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Summer Seminar Grower Panel: Questions & Answers

Wednesday, August 31, 2022
filed under: Optimizing Plant Development/Yields

Coleman, Peirce, Kirkmeyer, Dowdle
Sunflower producers and NSA board members Clark Coleman (North Dakota), Cameron Peirce (Kansas),
Tom Kirkmeyer (Colorado) and Tom Dowdle (Minnesota) fielded questions regarding their production and
marketing practices during the 2022 NSA Summer Seminar in Grand Forks.
        One of the highlights of the 2022 NSA Summer Seminar was a four-member grower panel responding to a number of audience and moderator questions regarding their sunflower production and marketing practices.  Moderated by NSA Executive Director John Sandbakken, the panel consisted of Clark Coleman, Bismarck, N.D., producer and current NSA board chairman; Cameron Peirce, Hutchinson, Kan., producer and NSA board member; Tom Kirkmeyer, Brighton, Colo., producer and current NSA first vice president; and Tom Dowdle, Kennedy, Minn., producer and NSA board member.
        Here are several of the questions along with summaries of the growers’ replies.
What are your main methods of communication with suppliers, marketers, other growers, etc.?
        “I use my cell phone for just about all my information,” Clark Coleman noted.  “I can receive emails and respond to them.  And I can view newsletters of interest to me.”  The other three panel members agreed that cell phones were their predominant means of communication.
        Text messages were preferred rather than emails or phone conversations.  “I typically respond quick to texts than to emails,” Coleman said.  “Also, texts allow me to do ‘bullet point’ communications rather than get into an extended conversation.”  Tom Kirkmeyer concurred, adding that for someone in a remote geographical area, it’s often simpler to receive and respond to a text.
Where do you source most of your marketing-related information?
        “Over the years you develop relationships with people,” Coleman noted, “and if there’s something coming, often I’ll get a phone call.  Plus, I get market newsletters.”  Cameron Peirce said that since sunflower is not a major crop in his Kansas area, he actually receives quite a few calls from other growers with both market and agronomic questions.  Peirce himself looks to key industry contacts with any marketing questions.  “We bin all our sunflower in the farm and then market them from there,” he noted.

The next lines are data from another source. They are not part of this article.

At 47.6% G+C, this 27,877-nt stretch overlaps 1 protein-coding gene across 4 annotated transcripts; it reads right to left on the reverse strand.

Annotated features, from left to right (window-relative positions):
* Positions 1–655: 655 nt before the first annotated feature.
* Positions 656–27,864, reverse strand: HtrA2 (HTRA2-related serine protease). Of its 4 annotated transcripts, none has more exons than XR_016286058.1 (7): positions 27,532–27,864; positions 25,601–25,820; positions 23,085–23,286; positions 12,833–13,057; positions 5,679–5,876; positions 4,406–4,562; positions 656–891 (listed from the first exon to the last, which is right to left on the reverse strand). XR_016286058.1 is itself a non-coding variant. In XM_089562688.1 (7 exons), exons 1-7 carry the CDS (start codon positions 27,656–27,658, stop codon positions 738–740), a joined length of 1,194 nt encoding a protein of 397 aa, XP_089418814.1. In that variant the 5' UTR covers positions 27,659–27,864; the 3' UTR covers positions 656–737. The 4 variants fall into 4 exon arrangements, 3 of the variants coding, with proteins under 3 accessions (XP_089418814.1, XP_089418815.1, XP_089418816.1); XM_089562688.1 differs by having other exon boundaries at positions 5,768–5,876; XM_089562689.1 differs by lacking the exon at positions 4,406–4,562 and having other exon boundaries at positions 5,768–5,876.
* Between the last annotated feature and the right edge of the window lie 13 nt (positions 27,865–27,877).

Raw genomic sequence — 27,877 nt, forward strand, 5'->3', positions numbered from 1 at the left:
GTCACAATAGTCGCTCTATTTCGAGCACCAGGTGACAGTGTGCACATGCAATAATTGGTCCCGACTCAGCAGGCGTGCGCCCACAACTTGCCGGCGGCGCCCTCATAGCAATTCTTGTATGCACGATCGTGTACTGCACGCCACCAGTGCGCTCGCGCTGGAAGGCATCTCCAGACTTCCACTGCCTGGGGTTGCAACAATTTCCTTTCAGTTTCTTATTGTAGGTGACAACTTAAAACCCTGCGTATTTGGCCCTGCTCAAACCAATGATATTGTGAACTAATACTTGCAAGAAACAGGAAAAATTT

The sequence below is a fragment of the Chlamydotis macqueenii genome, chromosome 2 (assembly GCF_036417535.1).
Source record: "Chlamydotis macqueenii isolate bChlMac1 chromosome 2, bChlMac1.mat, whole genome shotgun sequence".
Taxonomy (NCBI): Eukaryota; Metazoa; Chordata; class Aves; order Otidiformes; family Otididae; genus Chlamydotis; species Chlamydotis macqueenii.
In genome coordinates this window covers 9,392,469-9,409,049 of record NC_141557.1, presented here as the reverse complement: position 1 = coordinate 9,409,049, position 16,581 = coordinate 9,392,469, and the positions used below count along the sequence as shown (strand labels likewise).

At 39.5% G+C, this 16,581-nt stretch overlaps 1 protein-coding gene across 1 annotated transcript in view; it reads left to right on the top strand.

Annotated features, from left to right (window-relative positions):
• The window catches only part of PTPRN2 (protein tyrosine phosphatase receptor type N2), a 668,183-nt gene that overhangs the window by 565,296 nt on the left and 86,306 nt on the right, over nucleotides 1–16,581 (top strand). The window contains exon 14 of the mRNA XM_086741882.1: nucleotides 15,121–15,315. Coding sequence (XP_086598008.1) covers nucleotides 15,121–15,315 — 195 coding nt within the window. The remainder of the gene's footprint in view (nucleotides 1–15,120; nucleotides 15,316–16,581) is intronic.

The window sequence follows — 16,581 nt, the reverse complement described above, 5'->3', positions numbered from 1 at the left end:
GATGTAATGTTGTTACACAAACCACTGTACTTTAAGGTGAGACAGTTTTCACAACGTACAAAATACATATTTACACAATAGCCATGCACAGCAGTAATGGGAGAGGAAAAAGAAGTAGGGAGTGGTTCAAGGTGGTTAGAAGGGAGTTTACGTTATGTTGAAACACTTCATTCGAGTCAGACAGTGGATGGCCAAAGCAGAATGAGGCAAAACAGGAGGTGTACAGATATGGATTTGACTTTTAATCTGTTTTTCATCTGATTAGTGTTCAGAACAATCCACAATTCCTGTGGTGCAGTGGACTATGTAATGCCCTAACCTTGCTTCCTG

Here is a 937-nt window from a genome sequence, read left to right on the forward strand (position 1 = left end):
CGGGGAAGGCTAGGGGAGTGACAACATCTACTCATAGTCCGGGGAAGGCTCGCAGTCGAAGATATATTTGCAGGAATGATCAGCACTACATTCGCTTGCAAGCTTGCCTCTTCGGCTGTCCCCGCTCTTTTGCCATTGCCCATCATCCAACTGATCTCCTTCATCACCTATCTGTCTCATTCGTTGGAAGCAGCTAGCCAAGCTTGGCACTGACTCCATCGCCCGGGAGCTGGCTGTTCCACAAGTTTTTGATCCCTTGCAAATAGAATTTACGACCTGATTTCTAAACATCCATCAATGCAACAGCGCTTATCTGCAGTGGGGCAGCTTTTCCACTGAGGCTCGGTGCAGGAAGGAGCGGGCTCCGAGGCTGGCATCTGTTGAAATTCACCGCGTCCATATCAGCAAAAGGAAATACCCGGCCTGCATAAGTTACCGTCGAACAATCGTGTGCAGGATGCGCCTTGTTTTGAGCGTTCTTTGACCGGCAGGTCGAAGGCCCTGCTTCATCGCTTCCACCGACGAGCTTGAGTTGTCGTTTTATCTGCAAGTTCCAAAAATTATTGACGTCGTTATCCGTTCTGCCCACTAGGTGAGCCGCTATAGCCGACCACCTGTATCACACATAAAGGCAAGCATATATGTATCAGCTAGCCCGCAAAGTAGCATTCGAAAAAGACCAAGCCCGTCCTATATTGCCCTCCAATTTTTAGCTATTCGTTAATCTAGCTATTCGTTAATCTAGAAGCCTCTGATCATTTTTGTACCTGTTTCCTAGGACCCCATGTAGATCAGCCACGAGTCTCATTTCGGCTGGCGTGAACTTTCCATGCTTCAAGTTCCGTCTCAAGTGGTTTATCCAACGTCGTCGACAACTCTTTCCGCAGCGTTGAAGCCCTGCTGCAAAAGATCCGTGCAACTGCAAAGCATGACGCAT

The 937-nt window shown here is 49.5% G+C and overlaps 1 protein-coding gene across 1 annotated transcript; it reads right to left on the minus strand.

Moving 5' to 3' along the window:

Kirkmeyer grows strictly confections, which are 100% contracted, so “we rely on industry for pricing.”  Tom Dowdle said he contracts about half of his oil-type sunflower while staying in communication with potential buyers regarding the other half. 
Who do you count on for trusted agronomic information on sunflower?
        “It’s all about relationships,” Coleman stated.  “I talk with elevator people, get to know them.  And people like you (referring here to John Sandbakken).  It’s all about education and trust.”
        Peirce emphasized the importance of industry personnel for education and updates, as well as university crop specialists.  Kirkmeyer and Dowdle agreed.  “When it comes to agronomics, I can’t keep up with everything that comes out,” Dowdle added.  “So I have a good crop consultant relationship that I rely on for up-to-date information.”
Do you read and have confidence in university in-season crop and pest reports?
        “I don’t read them cover to cover, but I’ll go through and find [articles] that relate to the time of season we’re in,” Coleman said.  When it comes to crop and market newsletters in general, “I probably read them a lot closer in the winter time.”  Peirce concurred that reading materials get more attention in the off-season due to time demands during the growing season.
        “I read the NSA newsletter every time it comes out,” Kirkmeyer related.  Dowdle said the same, “and then, of course, The Sunflower magazine.”
What advice do you give others who ask about getting into sunflower production?
        “If someone comes to me and asks about sunflower, my comment to them is, ‘Why wouldn’t you?’ ” Coleman stated.  “You have this plant that does really well in drought conditions, a plant that’s going to ‘get’ this fertilizer that you can’t utilize [with another crop].  It helps break up weed cycles, disease cycles.  I could never see sunflower not being on our farm for rotation purposes.  It fits.”
        Peirce relays some caution when speaking with potential first-time Kansas sunflower producers.  “I’ll tell them that with sunflower, you really only have one chance to control the weeds.  Start with a field that does not have much weed pressure.  We struggle with Palmer amaranth.  It’s a vicious weed.  For someone who hasn’t grown sunflower before, they need to know this crop doesn’t have the weed control options that some other crops do.
        “Then I will start talking about the benefits of sunflower.”
        Kirkmeyer agrees that weeds are a main concern in his Colorado vicinity near Denver.  Still, “sunflower is about the only crop we can grow in our area [to disrupt weed cycles in other crops].
        “The other issue I run into a lot is the harvest equipment. Some people don’t realize the need and cost for a specialized header for sunflower.” 
        “For a new grower coming to me, I make sure they have the right kind of planter,” remarked Dowdle.  “And, make sure they have a good preplant weed control plan.
        “I’m just 30 miles from the Canadian border, so we talk about getting those seeds in the ground as soon as it’s favorable for planting, because we have to look at the back end in terms of frost and the possibility they won’t mature.”  Plus, if it’s a late fall, “chances are you’ll need a good drying system.”